Individuals interested in teaching art must minimally hold a bachelor's degree. Additional requirements--such as licensure, certification and internship--vary for public and private schools. Those entering the field as an art teacher can expect average to faster-than-average job growth through 2024 depending on the grade level taught.
Art teachers help students develop the ability to express themselves with various types of media. Public schools require their art teachers to have at least a bachelor's degree, licensure and practical experience. Requirements to teach in private schools vary. Teaching at the graduate level generally requires a graduate degree.
|Required Education||At least a bachelor's degree and practical experience|
|Other Requirements||Licensure required for teaching art in public schools and frequently in other venues|
|Projected Job Growth (2014-2024)||11% for postsecondary art, music and drama teachers*; 6% for all elementary school teachers*|
|Median Salary (2015)||$65,340 annually for postsecondary art, music and drama teachers*; $54,890 for all elementary school teachers (except special education)*|
Source: *U.S. Bureau of Labor Statistics
Educational Requirements for Art Teachers
Most jobs for art teachers require the minimum of a bachelor's degree. Students may attend an art education program, which combines courses in the history, practice and theories of art with education courses that lead to certification. They may also choose to major in art while undergoing a teacher preparation program. Teacher preparation programs vary for elementary and secondary teachers but both include topics such as issues in education, behavior management and assessment techniques.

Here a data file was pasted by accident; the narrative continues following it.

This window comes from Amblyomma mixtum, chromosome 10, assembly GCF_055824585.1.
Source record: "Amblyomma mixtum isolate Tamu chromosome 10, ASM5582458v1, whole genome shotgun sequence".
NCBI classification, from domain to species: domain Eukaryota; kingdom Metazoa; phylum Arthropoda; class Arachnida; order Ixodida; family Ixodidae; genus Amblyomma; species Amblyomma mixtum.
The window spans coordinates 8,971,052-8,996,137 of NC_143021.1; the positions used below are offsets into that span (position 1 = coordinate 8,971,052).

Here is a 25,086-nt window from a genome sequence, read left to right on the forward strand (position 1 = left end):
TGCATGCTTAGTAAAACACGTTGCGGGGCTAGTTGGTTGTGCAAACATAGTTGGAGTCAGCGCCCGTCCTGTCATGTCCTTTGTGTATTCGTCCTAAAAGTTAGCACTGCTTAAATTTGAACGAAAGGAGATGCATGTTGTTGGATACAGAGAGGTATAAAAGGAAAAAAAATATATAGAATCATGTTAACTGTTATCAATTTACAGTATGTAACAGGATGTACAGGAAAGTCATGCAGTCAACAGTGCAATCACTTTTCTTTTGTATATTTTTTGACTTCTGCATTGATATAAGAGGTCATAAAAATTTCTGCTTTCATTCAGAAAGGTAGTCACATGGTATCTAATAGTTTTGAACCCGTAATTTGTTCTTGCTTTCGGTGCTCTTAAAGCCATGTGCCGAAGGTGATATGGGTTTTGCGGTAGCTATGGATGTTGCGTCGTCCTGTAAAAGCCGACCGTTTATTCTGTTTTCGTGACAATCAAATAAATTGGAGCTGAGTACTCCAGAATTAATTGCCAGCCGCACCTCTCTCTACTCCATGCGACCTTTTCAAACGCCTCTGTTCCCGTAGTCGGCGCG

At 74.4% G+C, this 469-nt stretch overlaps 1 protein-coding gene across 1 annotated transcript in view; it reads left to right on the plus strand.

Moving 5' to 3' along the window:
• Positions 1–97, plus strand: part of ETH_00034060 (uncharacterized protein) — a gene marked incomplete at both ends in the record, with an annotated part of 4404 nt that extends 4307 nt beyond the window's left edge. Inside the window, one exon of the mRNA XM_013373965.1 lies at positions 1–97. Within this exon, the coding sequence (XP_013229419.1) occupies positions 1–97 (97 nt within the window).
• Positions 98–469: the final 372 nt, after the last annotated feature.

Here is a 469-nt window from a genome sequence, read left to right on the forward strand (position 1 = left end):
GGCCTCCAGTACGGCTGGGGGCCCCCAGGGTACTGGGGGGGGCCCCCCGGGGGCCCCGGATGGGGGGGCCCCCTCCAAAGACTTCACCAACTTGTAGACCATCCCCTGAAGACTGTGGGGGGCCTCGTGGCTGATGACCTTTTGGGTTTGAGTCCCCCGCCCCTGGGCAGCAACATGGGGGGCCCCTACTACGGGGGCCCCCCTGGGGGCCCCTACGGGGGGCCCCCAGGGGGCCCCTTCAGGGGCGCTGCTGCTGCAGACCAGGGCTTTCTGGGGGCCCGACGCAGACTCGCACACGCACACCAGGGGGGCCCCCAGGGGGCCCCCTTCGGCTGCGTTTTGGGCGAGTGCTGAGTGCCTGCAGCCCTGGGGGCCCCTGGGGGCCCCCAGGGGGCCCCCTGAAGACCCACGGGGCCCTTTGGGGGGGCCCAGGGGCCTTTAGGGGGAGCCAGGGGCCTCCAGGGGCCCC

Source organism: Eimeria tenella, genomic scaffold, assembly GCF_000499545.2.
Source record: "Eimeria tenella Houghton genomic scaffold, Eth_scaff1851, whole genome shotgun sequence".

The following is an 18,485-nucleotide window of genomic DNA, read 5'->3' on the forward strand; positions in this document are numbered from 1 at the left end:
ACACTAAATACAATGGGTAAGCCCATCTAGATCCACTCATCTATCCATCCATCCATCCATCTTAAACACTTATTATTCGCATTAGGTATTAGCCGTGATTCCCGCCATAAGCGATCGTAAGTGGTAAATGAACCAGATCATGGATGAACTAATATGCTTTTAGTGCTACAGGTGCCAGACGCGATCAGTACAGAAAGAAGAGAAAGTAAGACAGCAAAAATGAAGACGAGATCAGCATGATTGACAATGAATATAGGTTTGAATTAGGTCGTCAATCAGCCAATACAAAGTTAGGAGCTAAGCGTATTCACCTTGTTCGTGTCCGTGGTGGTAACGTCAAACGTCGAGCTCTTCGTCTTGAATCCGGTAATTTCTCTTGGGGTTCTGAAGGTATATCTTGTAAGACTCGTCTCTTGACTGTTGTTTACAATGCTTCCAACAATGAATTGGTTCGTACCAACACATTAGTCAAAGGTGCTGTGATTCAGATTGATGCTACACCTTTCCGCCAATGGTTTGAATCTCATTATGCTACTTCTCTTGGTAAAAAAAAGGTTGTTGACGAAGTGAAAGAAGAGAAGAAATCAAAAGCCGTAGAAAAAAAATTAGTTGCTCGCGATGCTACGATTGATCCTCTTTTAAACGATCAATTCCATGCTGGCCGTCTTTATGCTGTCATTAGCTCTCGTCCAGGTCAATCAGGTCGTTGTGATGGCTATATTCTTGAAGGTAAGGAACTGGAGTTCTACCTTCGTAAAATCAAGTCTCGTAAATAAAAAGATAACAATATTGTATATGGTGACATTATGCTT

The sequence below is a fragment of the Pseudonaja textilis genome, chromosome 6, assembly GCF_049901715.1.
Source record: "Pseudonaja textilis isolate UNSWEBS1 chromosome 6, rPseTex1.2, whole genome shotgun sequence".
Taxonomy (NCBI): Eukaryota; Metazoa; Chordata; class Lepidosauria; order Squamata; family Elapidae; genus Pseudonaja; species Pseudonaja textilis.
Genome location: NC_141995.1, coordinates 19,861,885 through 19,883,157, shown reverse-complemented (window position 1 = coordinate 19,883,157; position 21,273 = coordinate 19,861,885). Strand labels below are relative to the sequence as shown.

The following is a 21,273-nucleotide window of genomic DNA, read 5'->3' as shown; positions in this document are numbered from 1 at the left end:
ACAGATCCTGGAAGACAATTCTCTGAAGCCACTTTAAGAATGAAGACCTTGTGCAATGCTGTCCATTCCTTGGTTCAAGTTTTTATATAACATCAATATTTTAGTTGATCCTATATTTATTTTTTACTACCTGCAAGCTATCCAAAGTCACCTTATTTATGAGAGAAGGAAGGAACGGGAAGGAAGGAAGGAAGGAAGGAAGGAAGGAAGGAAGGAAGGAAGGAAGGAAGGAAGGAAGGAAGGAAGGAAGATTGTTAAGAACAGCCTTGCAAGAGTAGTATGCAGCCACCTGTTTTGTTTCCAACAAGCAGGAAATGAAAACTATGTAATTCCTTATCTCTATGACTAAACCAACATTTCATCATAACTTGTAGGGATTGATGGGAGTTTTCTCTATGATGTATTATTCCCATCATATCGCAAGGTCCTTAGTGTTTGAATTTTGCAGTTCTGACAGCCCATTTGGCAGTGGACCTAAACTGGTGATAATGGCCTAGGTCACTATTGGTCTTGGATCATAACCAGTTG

Most curricula include a capstone requirement of a student teaching internship. Student teaching places a student in a classroom, allowing them to lead class and make lesson plans under the supervision of an experienced art teacher. During the experience, students are evaluated by the supervising teacher on issues like classroom management, lesson planning and professionalism.
According to the U.S. Bureau of Labor Statistics (BLS), some states require teachers to earn a master's degree within a certain timeframe after they've begun teaching. Students may earn a bachelor's degree in a subject area and proceed directly into a Master of Education program. Graduate programs, some of which are specific to art education, require advanced coursework and may offer a practicum or other work experiences. Students in general master's programs may use elective coursework on the subject they'll be teaching.
The BLS reports that public school teachers must obtain licensure or certification in all 50 states and that requirements vary by state. Licensure may be based on the grade-level or the subject taught. Most states require prospective teachers to pass a basic skills exam and some states may administer subject-area exams. Teachers may maintain their licenses by meeting continuing education requirements.
While professional certification is not mandatory, it may lead to career advancement and a higher salary. The National Board for Professional Teaching Standards (NBPTS) offers the National Board Certification that is accepted nationally. This certification is available in 25 subject areas, including art. To be eligible for NBPTS certification, applicants must hold a bachelor's degree and a valid license, and they must have a minimum of three years of experience.
Career and Salary Information
According to the BLS, postsecondary music, drama and art teachers together made a median annual salary of $65,340 as of May 2015. All elementary school teachers (except special education) made a median of $54,890 per year at that time. The BLS also estimated a 11% job growth for postsecondary art, music and drama teachers and a 6% growth for all elementary school teachers (except special education) in the decade spanning 2014-2024.
In order to become an art teacher in the public school system in the United States, you'll need at least a bachelor's degree and be licensed or certified. In addition to various art courses, you'll need to complete a teacher education program in order to achieve that licensure or certification. Professional certification from the National Board for Professional Teaching Standards can enhance your standing in the profession and may help with career advancement.